Cosmetics galore

Cosmetics galore

High-end Nashville chain lands at Warehouse Row

November 12th, 2009 by Amy Williams in Businesstopstory

Staff Photo by Tim Barber Mary Kathryn Yeiser sits with a line of Sisley cosmetics while unpacking merchandise scheduled for the Cosmetic Market inside Warehouse Row. The Nashville-based store opened this week.

Staff Photo by Tim Barber Mary Kathryn Yeiser sits...

When Linda Roberts founded the Cosmetic Market in Nashville in 2004, she wanted to offer people a different way of shopping for high-end makeup and skincare.

Instead of the traditional visit to the makeup counter, where all of the powders, blushes and mascaras are tucked away behind the counter, all the merchandise is out on display at the Cosmetic Market and employees are close by to offer help if it's needed.

"We consider it to be a real contemporary way of shopping," Ms. Roberts said.

The Cosmetic Market made its Chattanooga debut Wednesday with its fourth location, which opened in the newly redeveloped Warehouse Row shopping center downtown.

Wednesday also marked the opening of two other new retailers at Warehouse Row, Amanda Pinson Jewelry and Revival, which sells antiquities and gift items.

The 2,890 square-foot store is the first retail location of the Cosmetic Market outside Nashville and is the result of a nearly $500,000 investment and a lot of hard work.

Half of the staff at the Nashville-based retailer moved to Chattanooga to open the store. Among them was Mary Kathryn Yeiser, corporate manager for the Cosmetic Market. Ms. Yeiser said the wide assortment of merchandise at the Cosmetic Market will blow people in Chattanooga away.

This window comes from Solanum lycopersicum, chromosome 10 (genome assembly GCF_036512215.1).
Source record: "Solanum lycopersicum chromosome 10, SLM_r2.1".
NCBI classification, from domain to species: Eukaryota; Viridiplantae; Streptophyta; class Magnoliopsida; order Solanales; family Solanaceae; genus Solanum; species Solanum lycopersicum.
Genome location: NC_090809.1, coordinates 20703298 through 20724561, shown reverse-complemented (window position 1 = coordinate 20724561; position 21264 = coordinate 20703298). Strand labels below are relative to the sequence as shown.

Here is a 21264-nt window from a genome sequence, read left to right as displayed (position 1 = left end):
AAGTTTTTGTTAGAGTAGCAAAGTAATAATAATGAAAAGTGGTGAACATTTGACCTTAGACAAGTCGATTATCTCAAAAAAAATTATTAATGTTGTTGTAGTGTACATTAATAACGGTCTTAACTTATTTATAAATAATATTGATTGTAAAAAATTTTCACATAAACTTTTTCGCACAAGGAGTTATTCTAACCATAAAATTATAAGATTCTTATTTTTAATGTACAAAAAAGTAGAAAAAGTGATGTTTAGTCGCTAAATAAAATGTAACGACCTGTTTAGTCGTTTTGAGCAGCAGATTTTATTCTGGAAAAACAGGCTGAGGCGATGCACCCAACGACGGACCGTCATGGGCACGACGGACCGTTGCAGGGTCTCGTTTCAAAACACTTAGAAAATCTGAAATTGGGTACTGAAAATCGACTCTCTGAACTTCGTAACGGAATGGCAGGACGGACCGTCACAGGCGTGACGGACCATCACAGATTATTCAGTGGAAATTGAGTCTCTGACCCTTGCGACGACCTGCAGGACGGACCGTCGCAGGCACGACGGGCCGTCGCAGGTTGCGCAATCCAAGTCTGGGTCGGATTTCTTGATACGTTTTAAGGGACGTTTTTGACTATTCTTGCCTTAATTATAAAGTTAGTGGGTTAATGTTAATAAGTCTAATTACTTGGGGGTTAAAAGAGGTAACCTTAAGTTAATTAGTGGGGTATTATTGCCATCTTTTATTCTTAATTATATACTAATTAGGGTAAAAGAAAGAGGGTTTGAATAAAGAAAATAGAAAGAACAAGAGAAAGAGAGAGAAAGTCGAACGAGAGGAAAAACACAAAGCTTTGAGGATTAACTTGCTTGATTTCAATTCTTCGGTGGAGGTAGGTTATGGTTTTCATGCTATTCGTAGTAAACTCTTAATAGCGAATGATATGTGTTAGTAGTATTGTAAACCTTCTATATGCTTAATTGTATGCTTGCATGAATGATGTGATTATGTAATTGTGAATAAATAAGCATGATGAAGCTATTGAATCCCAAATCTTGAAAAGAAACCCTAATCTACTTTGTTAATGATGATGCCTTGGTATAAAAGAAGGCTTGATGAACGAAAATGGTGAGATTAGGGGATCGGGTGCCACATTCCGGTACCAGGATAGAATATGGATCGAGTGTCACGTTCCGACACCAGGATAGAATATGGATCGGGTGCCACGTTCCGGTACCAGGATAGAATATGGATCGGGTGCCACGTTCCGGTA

Among all of the Cosmetic Market locations, the stores carry more than 250 brands, 100 of which are available through the online store,

The Chattanooga store will carry a variety of high-end brands, most of which are not currently available in Chattanooga, including Philosophy, Trish McEvoy and Therapy Systems, Ms. Robert's own line of skincare and makeup. For the first two months it is open, the store will have a list where customers can make requests for what they want in the store. She'll promote those brands by doing special weekend features, such as a brow week or offering facials with certain products.

The store, whose main competition is European retail beauty chain Sephora, has a $700 moisturizer on its shelves along with a lip balm for $3, Ms. Yeiser said.

"We have something for everyone," she said. "Whatever niche you want to fill, we've got something to fill it."

In making the decision to come to Chattanooga, Ms. Roberts listened to her clients, many of whom were making the drive from Chattanooga to Nashville to shop at her stores. They convinced her the Cosmetic Market would fill a need that wasn't being met in Chattanooga.

She said the city's college student population and its knowledgeable customer base combined with the redevelopment at Warehouse Row made for a solid prospect for growth.

"This is the ideal spot for us," Ms. Roberts said.

A few of the brands carried at The Cosmetic Market:

Trish McEvoy






Shu Uemura


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